Remote Sensing Applications and Decision Support

Evapotranspiration estimation using Landsat-8 data with a two-layer framework

[+] Author Affiliations
Jian Yin

Northeast Agricultural University, School of Water Conservancy and Civil Engineering, Harbin, China

Chinese Academy of Science, Key Laboratory of Water Cycle and Related Land Surface Processes, Institute of Geographic Science and Natural Resource Research, Beijing, China

Anqing Normal University, School of Resources and Environment, Anqing, China

Hailong Wang

University of Aberdeen, Northern Rivers Institute, School of Geosciences, Aberdeen, United Kingdom

Chesheng Zhan

Chinese Academy of Science, Key Laboratory of Water Cycle and Related Land Surface Processes, Institute of Geographic Science and Natural Resource Research, Beijing, China

Yang Lu

Anqing Normal University, School of Resources and Environment, Anqing, China

Ningbo University, Department of Geography and Spatial Information Techniques, Anqing Normal University, Ningbo, China

J. Appl. Remote Sens. 11(1), 016034 (Mar 01, 2017). doi:10.1117/1.JRS.11.016034
History: Received November 11, 2016; Accepted February 13, 2017
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Abstract.  Evapotranspiration (ET) plays an important role in hydrological cycle by linking land surface and atmosphere through water and energy transfers. Based on the data from the Landsat-8 satellite for typical days with clear sky condition from 2013 to 2016, a two-layer daily ET remote sensing framework was built, which includes four compartments: surface feature parameter estimation, evaporative fraction estimation, daily net radiation estimation, and daily ET extension. Based on the model, evaporation, transpiration, and daily ET in Shahe River Basin were estimated. The estimated daily ET showed a mean absolute percentage error of 8.7% in the plain areas, and 12.1% in the mountainous areas, compared to observations using large aperture scintillometer and eddy covariance system. The method gave higher accuracy than other remote sensing models applied in the same area previously, including the surface energy balance system and the ETWatch. By analyzing the relationship between land use types and surface water/heat fluxes, it was found that the surface energy balance components in the basin have prominent spatial-temporal features, and the soil component’s features are more obvious. It indicated that the proposed two-layer approach is superior to others in terms of simulation accuracy, and applicable to daily scale ET estimations on complex terrains.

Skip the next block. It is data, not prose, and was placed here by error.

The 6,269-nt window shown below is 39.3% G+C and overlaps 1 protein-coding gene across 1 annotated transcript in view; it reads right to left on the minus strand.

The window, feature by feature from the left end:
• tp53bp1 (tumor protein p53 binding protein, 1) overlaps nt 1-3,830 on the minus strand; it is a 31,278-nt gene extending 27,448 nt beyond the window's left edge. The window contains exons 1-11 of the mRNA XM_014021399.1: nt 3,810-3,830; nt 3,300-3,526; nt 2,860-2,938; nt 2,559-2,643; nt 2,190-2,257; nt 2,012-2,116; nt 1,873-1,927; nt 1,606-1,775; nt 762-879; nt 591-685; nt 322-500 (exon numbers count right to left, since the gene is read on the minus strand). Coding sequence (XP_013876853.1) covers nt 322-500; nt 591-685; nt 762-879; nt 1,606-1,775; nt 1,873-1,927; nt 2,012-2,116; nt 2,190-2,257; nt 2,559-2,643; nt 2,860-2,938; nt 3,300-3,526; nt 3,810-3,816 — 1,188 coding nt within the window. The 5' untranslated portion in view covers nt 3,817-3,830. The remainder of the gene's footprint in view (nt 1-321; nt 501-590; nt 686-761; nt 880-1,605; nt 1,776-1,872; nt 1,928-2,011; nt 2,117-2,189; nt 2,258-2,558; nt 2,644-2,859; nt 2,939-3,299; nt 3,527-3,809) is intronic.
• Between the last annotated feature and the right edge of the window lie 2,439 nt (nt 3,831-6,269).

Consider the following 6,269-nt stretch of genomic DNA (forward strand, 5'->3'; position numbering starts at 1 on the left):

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Citation

Jian Yin ; Hailong Wang ; Chesheng Zhan and Yang Lu
"Evapotranspiration estimation using Landsat-8 data with a two-layer framework", J. Appl. Remote Sens. 11(1), 016034 (Mar 01, 2017). ; http://dx.doi.org/10.1117/1.JRS.11.016034


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